The production line allows to produce up to 1 million brushes per month. Photo: Courtesy of Chanel Parfums Beauté

At a time when innovation is all about digital and virtual experiences, Chanel reminds us that industrial excellence can also lead to dramatically disruptive projects. Announcing the development and future industrial production of an innovative 3D-printed mascara brush, the brand has taken a major step in the industrial use of additive manufacturing, which was predicted several years ago to become an effective competitor to traditional production methods such as plastic injection.

Freedom, flexibility and responsiveness

Chanel says it has understood the potential of 3D-printing no later than in 2001, before filing a first patent in 2007 for the manufacture of cosmetic products applicators, including a 3D-printed mascara brush. This project is about to become a reality soon with the launch of Chanel’s Le Révolution Volume new mascara, whose brush is manufactured with the printing of successive layers of a polyamide powder polymerized with a laser beam.

The main advantage of the 3D printing is that the technology eliminates the need to design and manufacture pricey injection moulds. The removal of this time-consuming step brings new flexibility to the whole process. Indeed, 3D printing allows manufacturing inexpensive prototypes to makes as many tests as needed to obtain the best brush-formula pair. According to Chanel, the forthcoming Le Révolution Volume mascara brush went through more than 100 rounds of trials until the final shape was validated.

Photo : Courtesy of Chanel Parfums Beauté (click on the image to enlarge it)

In order to create and industrialize this unique brush, the Packaging Innovation Department of Chanel Parfums Beauté teamed up with Erpro 3D Factory, a company specializing in big scale additive manufacturing [1]. The two companies have jointly designed a production line consisting of six machines capable of producing 50,000 brushes per 24 hours, 250,000 brushes per week, or up to 1 million brushes per month.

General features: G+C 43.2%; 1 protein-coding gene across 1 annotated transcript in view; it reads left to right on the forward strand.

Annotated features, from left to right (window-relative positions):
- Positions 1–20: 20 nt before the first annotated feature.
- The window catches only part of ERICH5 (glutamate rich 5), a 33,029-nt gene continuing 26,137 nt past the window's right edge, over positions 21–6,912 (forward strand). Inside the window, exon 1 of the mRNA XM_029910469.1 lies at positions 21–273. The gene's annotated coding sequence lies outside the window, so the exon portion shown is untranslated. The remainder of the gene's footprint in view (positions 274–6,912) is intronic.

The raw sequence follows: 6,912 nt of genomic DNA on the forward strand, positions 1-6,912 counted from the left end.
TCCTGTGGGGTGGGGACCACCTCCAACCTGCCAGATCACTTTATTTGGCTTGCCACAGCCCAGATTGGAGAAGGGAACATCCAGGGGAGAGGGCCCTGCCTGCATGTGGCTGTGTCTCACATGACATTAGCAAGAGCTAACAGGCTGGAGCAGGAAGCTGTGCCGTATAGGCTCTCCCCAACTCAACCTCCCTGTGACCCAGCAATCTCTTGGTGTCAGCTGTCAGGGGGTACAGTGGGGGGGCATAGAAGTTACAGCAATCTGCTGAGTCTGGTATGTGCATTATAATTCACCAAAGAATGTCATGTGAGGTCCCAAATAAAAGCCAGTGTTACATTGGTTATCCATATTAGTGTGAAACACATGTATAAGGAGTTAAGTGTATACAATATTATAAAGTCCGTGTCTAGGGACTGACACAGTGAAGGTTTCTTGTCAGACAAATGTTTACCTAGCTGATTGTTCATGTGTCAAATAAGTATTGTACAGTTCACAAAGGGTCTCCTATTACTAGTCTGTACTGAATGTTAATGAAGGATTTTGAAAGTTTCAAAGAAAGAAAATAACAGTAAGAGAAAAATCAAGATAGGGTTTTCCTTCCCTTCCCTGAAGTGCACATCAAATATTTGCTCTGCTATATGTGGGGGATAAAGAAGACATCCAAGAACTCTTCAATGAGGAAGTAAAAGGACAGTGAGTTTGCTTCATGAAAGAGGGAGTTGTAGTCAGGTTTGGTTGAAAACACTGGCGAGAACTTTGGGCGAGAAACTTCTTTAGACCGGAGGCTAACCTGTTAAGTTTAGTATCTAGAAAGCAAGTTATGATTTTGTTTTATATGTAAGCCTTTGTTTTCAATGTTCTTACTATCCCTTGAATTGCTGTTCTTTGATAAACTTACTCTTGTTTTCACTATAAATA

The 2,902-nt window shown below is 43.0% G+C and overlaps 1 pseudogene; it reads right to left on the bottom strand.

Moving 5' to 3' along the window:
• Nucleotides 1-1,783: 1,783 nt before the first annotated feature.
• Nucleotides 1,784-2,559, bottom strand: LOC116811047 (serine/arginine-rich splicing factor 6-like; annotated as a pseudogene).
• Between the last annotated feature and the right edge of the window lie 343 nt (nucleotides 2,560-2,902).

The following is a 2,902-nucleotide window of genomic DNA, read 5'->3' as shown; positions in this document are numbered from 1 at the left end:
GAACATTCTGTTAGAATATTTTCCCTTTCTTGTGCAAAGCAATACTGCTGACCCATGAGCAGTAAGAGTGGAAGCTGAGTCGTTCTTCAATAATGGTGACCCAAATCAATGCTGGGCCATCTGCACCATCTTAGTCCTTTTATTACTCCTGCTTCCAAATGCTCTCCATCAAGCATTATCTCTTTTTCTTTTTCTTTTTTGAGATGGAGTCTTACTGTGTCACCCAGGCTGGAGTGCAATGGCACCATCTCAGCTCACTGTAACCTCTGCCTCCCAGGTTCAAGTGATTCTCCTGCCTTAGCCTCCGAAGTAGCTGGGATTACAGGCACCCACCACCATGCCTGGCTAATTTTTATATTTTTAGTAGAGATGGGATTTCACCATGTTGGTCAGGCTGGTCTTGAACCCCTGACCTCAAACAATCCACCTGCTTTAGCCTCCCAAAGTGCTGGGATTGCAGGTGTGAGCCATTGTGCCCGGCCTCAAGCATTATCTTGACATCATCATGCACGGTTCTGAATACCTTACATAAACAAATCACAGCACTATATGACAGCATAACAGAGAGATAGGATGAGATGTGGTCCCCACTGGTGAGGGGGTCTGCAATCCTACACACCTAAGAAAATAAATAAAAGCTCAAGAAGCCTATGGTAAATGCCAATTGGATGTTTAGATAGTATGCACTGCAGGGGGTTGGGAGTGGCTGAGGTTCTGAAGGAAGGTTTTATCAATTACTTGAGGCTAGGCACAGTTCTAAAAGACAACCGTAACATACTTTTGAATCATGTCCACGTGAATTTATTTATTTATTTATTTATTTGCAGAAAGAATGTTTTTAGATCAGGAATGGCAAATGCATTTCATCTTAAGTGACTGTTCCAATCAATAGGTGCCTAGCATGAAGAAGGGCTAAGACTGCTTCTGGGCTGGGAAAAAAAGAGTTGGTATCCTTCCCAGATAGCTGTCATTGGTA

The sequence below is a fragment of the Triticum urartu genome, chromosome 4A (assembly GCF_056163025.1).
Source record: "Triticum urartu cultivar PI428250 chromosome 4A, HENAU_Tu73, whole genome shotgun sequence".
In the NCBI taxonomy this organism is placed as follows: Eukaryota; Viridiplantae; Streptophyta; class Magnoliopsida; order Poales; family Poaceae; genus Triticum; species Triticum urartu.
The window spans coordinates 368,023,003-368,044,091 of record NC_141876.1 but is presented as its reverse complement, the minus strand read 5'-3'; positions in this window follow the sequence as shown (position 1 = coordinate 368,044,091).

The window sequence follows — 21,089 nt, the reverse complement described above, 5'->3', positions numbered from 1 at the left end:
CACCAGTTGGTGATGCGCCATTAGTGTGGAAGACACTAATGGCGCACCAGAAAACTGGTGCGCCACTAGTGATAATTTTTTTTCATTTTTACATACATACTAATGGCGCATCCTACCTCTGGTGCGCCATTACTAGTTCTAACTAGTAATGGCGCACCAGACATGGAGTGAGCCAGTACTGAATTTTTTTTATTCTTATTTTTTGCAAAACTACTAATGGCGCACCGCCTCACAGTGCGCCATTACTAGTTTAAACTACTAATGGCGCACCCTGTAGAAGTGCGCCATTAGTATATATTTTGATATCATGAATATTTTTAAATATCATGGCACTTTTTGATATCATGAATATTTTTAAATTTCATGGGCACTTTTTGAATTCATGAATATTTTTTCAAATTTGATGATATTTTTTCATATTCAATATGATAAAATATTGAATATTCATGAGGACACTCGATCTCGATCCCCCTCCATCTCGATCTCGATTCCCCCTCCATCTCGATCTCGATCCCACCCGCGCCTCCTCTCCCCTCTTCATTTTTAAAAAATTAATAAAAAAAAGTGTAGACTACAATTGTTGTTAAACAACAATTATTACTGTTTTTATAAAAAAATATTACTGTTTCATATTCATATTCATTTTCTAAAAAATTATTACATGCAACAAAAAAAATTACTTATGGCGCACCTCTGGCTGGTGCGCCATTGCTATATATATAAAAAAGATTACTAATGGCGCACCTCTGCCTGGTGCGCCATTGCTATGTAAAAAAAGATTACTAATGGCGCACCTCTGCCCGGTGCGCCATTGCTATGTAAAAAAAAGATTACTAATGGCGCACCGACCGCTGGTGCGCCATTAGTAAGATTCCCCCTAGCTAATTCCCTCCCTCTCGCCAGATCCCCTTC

The production, which is expected to begin in June 2018, follows a stringent process, especially as its concerns products intended to be applied in the sensitive eye area: raw material analysis, powder preparation, polymerization with the laser beam, cooling of the brushes, cleaning, rinsing, quality control and mechanical tests. Allowing a perfect reproducibility and fully mould-free, the process the subject of several patent applications.

Specific shape and surface

As far as the mascara’s functionalities are concerned, 3D-printing also allows to produce a unique and innovative product with a specific shape that would have not been possible, according to Chanel, with the traditional production methods.

In particular, the brush features: a granular texture, so as to improve how the formula adheres to lashes; micro-cavities at the core of the wand to store enough matter to pre-empt double-dipping; and a bristle-grid separated by millimetres to prevent clumping.

The new step forward industrial 3D-printing paves the way for future production processes offering more freedom, more agility, more flexibility and more reactivity as well as an increased freedom to enhance brand’s creativity.